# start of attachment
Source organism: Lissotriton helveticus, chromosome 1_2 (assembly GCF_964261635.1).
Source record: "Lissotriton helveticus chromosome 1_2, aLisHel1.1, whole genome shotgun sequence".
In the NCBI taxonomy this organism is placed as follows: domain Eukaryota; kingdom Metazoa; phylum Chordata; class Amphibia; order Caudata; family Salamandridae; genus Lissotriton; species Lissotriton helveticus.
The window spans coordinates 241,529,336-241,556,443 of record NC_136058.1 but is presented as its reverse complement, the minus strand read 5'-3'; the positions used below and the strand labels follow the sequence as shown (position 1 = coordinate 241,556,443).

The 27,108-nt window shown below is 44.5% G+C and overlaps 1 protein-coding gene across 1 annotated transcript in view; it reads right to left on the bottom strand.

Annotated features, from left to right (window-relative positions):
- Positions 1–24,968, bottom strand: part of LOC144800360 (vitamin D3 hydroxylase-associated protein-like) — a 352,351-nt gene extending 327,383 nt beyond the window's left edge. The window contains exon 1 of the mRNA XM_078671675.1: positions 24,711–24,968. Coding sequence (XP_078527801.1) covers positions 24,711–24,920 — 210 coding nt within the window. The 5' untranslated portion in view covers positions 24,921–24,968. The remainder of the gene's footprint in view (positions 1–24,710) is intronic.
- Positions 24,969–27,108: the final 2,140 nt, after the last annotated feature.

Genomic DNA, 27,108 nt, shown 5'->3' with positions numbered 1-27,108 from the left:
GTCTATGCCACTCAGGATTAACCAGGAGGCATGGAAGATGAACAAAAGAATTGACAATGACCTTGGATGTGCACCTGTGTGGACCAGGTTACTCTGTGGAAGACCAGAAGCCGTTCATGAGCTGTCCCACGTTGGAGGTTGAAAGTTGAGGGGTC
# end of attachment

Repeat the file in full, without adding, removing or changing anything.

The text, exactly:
Source organism: Lissotriton helveticus, chromosome 1_2 (assembly GCF_964261635.1).
Source record: "Lissotriton helveticus chromosome 1_2, aLisHel1.1, whole genome shotgun sequence".
In the NCBI taxonomy this organism is placed as follows: domain Eukaryota; kingdom Metazoa; phylum Chordata; class Amphibia; order Caudata; family Salamandridae; genus Lissotriton; species Lissotriton helveticus.
The window spans coordinates 241,529,336-241,556,443 of record NC_136058.1 but is presented as its reverse complement, the minus strand read 5'-3'; the positions used below and the strand labels follow the sequence as shown (position 1 = coordinate 241,556,443).

The 27,108-nt window shown below is 44.5% G+C and overlaps 1 protein-coding gene across 1 annotated transcript in view; it reads right to left on the bottom strand.

Annotated features, from left to right (window-relative positions):
- Positions 1–24,968, bottom strand: part of LOC144800360 (vitamin D3 hydroxylase-associated protein-like) — a 352,351-nt gene extending 327,383 nt beyond the window's left edge. The window contains exon 1 of the mRNA XM_078671675.1: positions 24,711–24,968. Coding sequence (XP_078527801.1) covers positions 24,711–24,920 — 210 coding nt within the window. The 5' untranslated portion in view covers positions 24,921–24,968. The remainder of the gene's footprint in view (positions 1–24,710) is intronic.
- Positions 24,969–27,108: the final 2,140 nt, after the last annotated feature.

Genomic DNA, 27,108 nt, shown 5'->3' with positions numbered 1-27,108 from the left:
GTCTATGCCACTCAGGATTAACCAGGAGGCATGGAAGATGAACAAAAGAATTGACAATGACCTTGGATGTGCACCTGTGTGGACCAGGTTACTCTGTGGAAGACCAGAAGCCGTTCATGAGCTGTCCCACGTTGGAGGTTGAAAGTTGAGGGGTC